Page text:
Friday, May 26
Saturday, May 20
The word on the street is that the Ron Howard adaptation of Dan Brown's novel is a waste of time. Surprised? Not really. What Ron Howard movie do you remember really liking? He often goes overboard on sentimentality while giving characters the depth of cardboard. A Beautiful Mind, Cinderella Man, even if they are successful at jerking a couple of tears I always feel a twinge of viewer's remorse as I leave the theater.
My early prediction for the DaVinci Code is that it would fail miserably. That was back in '05 when I saw the first trailer for the film. I couldn't help but notice that Tom Hank's hair detracts from the already difficult task of taking him seriously. Who can believe that Audrey Tatou, an adorable frenchy, would not provide a quick hairstyle upgrade. Beyond this...there's the story itself. the Louvre and Audrey Tatou, the only two reasons to see this movie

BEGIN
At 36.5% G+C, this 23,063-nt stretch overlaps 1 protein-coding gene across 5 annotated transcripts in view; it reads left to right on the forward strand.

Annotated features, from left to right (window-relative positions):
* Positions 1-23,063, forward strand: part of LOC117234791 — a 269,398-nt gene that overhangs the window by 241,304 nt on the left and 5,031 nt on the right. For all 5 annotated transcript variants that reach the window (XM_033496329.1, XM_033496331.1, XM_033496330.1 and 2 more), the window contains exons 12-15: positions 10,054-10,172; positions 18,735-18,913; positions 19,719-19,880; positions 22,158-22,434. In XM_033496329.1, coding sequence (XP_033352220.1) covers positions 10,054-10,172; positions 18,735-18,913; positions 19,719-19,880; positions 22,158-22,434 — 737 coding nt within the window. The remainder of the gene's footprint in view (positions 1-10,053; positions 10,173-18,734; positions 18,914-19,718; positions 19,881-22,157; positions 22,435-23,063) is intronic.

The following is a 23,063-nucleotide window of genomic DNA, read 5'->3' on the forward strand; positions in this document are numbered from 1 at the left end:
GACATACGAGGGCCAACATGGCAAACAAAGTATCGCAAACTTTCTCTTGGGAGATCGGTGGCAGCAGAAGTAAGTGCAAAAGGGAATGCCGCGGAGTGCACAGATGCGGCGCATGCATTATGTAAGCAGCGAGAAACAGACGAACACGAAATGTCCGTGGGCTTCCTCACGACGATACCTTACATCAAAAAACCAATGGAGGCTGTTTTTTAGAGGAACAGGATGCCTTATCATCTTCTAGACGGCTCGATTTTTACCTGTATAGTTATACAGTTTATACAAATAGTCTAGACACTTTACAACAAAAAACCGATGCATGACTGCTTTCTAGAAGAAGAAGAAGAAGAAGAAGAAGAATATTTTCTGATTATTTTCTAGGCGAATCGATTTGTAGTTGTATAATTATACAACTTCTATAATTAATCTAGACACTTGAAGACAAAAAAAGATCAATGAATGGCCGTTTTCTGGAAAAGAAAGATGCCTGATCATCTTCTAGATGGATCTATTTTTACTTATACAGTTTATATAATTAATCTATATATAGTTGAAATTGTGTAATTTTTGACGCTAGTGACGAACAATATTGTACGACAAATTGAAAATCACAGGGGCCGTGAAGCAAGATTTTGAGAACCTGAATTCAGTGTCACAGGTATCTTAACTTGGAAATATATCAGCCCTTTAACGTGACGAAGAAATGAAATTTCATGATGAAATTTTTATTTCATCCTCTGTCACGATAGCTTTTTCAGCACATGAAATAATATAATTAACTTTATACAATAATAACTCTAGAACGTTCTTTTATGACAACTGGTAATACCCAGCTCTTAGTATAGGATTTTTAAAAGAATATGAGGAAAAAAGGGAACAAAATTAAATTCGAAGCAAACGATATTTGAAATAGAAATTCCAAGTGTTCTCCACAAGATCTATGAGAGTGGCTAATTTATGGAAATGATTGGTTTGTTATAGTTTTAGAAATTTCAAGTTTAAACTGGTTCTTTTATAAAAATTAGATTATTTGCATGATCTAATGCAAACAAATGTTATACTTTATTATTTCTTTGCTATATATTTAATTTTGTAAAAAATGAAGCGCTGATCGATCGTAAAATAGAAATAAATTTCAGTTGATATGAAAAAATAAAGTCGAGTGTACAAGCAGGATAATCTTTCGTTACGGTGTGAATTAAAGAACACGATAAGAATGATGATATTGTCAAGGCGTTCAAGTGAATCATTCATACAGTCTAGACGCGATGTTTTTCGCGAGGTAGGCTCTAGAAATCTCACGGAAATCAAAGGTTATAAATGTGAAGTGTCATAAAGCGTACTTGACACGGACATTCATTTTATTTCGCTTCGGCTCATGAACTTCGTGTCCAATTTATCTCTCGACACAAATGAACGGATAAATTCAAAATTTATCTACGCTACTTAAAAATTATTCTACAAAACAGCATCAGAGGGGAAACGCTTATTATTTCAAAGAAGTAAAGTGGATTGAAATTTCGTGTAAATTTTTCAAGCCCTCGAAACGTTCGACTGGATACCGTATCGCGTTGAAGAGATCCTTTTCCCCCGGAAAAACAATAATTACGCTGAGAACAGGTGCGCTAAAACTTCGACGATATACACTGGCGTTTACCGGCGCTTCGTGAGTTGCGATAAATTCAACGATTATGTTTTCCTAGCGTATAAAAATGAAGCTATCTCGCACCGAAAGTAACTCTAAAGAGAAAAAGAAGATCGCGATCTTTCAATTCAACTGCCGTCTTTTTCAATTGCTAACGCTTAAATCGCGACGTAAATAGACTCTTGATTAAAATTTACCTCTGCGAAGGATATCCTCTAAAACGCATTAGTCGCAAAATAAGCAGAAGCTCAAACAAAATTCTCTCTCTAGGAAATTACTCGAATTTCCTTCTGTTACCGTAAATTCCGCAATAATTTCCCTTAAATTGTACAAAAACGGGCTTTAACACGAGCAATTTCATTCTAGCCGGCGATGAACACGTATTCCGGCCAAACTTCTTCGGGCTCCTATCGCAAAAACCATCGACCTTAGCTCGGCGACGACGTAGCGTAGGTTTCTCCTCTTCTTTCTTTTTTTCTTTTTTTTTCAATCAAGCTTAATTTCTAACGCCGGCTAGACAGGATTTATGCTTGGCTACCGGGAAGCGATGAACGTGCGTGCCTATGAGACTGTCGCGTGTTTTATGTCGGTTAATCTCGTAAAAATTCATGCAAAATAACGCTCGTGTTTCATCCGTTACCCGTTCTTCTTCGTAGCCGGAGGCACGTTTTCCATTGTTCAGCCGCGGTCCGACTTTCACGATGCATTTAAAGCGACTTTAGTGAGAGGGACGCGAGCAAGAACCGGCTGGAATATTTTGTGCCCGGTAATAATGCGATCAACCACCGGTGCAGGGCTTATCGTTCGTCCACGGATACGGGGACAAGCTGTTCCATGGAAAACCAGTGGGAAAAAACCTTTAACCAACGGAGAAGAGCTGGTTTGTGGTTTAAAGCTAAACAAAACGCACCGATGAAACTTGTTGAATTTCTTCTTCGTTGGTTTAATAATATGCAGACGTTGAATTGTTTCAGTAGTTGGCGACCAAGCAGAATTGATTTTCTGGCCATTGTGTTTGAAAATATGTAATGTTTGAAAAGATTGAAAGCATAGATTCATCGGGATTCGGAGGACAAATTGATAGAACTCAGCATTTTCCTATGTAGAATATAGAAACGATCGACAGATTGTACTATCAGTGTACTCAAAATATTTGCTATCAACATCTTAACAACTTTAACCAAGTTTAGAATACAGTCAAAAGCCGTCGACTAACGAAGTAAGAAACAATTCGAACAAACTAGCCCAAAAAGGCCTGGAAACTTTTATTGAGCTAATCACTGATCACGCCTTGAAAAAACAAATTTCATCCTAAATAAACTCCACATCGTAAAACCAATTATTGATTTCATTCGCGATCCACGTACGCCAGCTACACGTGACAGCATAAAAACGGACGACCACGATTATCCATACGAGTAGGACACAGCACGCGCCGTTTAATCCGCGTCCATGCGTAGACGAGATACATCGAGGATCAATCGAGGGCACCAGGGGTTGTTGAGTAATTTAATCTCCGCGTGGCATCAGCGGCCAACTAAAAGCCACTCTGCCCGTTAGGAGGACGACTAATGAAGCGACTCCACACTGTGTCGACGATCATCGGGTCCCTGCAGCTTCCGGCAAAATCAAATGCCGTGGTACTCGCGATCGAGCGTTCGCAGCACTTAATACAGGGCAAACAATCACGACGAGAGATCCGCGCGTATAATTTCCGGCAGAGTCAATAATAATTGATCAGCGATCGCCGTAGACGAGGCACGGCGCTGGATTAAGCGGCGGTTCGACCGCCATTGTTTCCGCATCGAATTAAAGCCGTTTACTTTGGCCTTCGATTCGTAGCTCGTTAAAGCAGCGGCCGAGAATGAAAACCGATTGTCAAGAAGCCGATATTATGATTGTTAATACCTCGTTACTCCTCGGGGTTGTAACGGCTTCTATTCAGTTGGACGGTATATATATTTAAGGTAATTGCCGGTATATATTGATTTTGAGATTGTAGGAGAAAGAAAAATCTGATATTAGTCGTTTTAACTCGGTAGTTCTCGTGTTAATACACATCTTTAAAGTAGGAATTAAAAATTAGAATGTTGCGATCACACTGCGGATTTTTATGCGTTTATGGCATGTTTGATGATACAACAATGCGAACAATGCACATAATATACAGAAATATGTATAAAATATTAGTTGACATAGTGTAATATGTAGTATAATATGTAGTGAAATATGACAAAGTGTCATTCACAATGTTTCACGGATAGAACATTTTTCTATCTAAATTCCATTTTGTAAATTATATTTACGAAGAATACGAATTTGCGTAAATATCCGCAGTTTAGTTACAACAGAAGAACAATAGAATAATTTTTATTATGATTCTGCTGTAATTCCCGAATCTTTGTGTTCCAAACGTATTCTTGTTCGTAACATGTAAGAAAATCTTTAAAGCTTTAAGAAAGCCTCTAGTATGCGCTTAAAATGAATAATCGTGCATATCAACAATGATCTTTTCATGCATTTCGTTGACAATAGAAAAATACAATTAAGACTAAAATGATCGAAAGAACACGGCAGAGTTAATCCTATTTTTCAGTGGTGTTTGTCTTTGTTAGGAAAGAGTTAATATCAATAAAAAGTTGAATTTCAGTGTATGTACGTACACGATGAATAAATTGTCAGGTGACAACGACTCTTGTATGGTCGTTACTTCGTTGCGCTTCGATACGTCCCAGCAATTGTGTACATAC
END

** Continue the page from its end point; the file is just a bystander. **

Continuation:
I remember the hype. I waited months before borrowing the book from one of the legion of fans raving about it. I was intrigued by some people's impulse to follow up on the Mary mystery. The fans purchased reader's guides and books explaining the symbology introduced in The Code. Lunch breaks were spent explaining the importance of personal epiphanies facilitated by the book. Their fervor seemed akin to the deadhead's dedication to Jerry. I remember Autzen Stadium
Unfortunately, I believed their hype and brought the book along on a holiday with friends. Even my atrophized critical thinking skills recognized the Code's pop literature recipe, closer to trashy television writing than revelatory fiction. Fortunately, I finished reading it by my second day at the beach and could pack it away beneath my never worn sarong.
It makes perfect sense that the Da Vinci code should be adapted for the big screen. But I don't think I'll fork over the ten bucks to see it. No, I may be slow but I have learned my lesson.
Friday, May 19
Tuesday, May 16